Tribal rituals were observed at Wembley yesterday in what was the sporting equivalent of a Moonie wedding or a May Day military parade in honour of the Dear Leader in Pyongyang. Commitment to the sacred tenets of the self-styled “greatest game in the world” was absolute and unyielding.
Admirable sentiments, shame about the spectacle. Rugby League did not get the Challenge Cup final it craved. Wigan won it for the 19th time without engaging the imagination of the neutral. That will probably cost Hull coach Peter Gentle his job, but the greatest price will be paid by the sport itself.
The match was overshadowed by the need to make the most of the code’s day release from the ghetto of satellite television. It had attritional urgency without possessing the vibrancy required to appeal to an extended audience. The athleticism was unrelenting, yet as a showcase it lacked subtlety and invention.
The sight of Wembley’s corporate tier virtually deserted, betrayed the strains of a search for wider acceptance. Even the occasion’s dominant character, Wigan full-back Sam Tomkins, had an air of transience. He scored one of only two tries in the final minute, but refused, curtly, to discuss his future, which is assumed to lie either in Australian Rugby League, or domestic rugby union.
It is easy to scoff – indeed it is almost obligatory to do so south of the Watford Gap – but rugby league’s qualities, in an age of plastic fans, synthetic emotion, unreconstructed greed and absentee ownership, should not be denigrated casually.
Despite its search for credibility, this is a sport in tune with its community. It has not succumbed to football’s get-rich-quick mentality, though it would probably be tempted to do so if given the chance. Shirt sponsorship is the province of local institutions, such as East Yorkshire Scaffolding Ltd, rather than multi-national corporates who couldn’t identity “their” club on a map.
Wembley Way in the rain was a cross between a works outing and an annual reunion of extras from Phoenix Nights. The only southern accents could be traced to the ticket touts doing cautious business in the underpass. The prospect of upsetting a collection of men in XXXL rugby shirts ensured their usual jauntiness was kept under tight rein.
Abide with Me was sung lustily and reverently as the teams waited in the tunnel. Its familiar cadence, and sentiments, transported this observer back to childhood, when my father’s side of the family would descend from the game’s Cumbrian garrisons on an annual pilgrimage.
Wembley was the antithesis of Whitehaven, a small club which fielded a succession of distant cousins. It had a glamour which has subsequently been shredded. A generation later, rugby league remains a prisoner of geography.
The sport yearns for the fleeting warmth of the spotlight. It offers TV viewers dressing-room access, an insight into previously unseen rituals. Yesterday’s referee, Phil Bentham, even had a camera attached to his bald head, just above his left ear.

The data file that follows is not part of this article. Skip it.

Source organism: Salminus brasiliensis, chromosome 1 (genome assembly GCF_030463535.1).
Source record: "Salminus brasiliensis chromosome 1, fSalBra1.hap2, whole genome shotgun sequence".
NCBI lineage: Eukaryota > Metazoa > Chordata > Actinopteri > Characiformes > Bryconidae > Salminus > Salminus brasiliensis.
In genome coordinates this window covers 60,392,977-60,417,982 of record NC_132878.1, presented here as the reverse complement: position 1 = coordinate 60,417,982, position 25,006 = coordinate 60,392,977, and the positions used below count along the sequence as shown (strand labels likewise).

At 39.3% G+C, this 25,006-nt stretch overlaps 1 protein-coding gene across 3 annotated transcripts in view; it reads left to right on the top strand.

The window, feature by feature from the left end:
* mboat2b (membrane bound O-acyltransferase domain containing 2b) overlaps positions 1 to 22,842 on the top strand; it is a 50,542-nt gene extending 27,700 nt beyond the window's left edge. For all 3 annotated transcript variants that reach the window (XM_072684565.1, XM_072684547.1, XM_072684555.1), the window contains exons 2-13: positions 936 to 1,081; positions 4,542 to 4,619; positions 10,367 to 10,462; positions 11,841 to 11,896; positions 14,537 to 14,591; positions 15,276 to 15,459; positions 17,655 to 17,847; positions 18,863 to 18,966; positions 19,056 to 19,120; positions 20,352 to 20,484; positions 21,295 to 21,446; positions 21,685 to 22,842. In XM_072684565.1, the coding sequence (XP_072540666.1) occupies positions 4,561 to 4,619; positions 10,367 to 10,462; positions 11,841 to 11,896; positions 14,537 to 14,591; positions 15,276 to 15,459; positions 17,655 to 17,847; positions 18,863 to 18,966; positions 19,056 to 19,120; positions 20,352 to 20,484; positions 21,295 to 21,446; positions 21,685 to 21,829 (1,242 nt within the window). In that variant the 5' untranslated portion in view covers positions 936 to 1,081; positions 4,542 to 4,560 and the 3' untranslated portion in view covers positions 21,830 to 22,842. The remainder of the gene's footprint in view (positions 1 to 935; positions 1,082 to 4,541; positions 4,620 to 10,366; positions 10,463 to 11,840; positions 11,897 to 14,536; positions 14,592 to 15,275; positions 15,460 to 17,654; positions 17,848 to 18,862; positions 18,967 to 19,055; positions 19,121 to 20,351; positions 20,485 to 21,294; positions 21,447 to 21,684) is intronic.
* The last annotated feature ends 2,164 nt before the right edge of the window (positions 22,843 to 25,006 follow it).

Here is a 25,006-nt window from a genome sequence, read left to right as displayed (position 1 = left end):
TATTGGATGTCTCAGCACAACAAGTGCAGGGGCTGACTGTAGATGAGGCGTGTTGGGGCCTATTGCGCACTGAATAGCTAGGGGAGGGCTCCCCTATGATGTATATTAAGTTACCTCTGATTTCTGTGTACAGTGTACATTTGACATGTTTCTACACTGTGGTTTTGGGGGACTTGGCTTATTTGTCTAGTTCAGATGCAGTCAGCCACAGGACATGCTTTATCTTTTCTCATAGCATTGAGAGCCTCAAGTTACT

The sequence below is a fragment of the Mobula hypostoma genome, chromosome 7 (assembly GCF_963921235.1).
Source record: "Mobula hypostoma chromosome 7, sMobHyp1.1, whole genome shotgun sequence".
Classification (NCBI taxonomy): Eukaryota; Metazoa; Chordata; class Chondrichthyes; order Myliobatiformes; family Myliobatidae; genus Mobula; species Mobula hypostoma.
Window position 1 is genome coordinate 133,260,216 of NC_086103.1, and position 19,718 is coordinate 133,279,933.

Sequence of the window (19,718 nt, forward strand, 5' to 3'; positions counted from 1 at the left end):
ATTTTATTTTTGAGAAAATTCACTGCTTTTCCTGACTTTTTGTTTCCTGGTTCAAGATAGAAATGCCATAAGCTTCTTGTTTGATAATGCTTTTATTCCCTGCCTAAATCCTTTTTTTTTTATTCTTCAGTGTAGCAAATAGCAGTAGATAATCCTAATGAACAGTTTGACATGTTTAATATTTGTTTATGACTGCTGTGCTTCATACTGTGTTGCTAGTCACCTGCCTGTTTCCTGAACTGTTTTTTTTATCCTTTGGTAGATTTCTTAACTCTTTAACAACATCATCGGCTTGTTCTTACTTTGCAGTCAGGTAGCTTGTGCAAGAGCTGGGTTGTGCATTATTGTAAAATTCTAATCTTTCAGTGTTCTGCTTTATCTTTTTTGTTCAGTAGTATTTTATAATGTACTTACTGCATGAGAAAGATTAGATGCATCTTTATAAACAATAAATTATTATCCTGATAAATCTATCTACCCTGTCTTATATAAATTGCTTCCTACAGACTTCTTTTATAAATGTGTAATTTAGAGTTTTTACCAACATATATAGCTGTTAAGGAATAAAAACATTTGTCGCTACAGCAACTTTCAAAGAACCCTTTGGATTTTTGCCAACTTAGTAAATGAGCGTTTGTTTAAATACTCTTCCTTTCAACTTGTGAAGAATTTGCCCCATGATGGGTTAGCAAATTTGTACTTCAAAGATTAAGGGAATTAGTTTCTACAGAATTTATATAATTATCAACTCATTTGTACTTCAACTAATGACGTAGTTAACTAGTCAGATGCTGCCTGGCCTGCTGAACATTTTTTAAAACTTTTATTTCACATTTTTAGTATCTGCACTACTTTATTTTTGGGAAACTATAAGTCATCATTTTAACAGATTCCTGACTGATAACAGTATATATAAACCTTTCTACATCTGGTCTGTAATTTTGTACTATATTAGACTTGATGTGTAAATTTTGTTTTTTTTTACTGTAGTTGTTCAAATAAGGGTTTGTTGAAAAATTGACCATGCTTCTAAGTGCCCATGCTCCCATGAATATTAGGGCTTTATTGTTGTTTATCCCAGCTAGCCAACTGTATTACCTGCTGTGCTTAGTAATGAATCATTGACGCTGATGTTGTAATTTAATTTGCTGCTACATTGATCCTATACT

Yet, without commercial growth and a broadening of its base, such innovations are of limited value. The central weakness of the sport was encapsulated by the Challenge Cup semi-final, in which Wigan embarrassingly ran up 70 unanswered points against London Broncos, who are the likeliest victims of plans to reduce Super League from 14 teams to 12 from the 2015 season.
Acceptance that decades of missionary work in the capital has been fruitless will be painful. But reality must be faced. There is a legitimate debate to be held about whether rugby league needs a Wembley showcase and its implications of corporate indifference.
The pretences of the forthcoming World Cup, where games will be staged in such outposts as Neath, Workington, Leigh and Limerick, will be highlighted by those with a vested interest in its marginalisation. The sport returns to Wembley on November 23 for an international double-headed semi-final that is being marketed as the Big Hit.
Hull, habitual underdogs because of a failure to win seven previous Wembley finals, needed to demonstrate more than the art of defending, a combination of arm wrestling and guerrilla warfare. Tomkins was taken out early in the first half, but Wigan, who led at half-time through an Iain Thornley try, returned the compliment by levelling Daniel Holdsworth.
The hits were intense and the rain was persistent. Handling became a lottery. Though Bradley Wiggins, whose Wigan club tie discreetly betrayed his allegiances, would have recognised the dedication to the craft and the willingness to place bodies on the line, it was little more than human dodgems.
Wigan’s win means that, uniquely, the DW Stadium now houses the FA and Challenge Cups. The problem is that Rugby League needed more than a trivia question as the legacy of its big day out.
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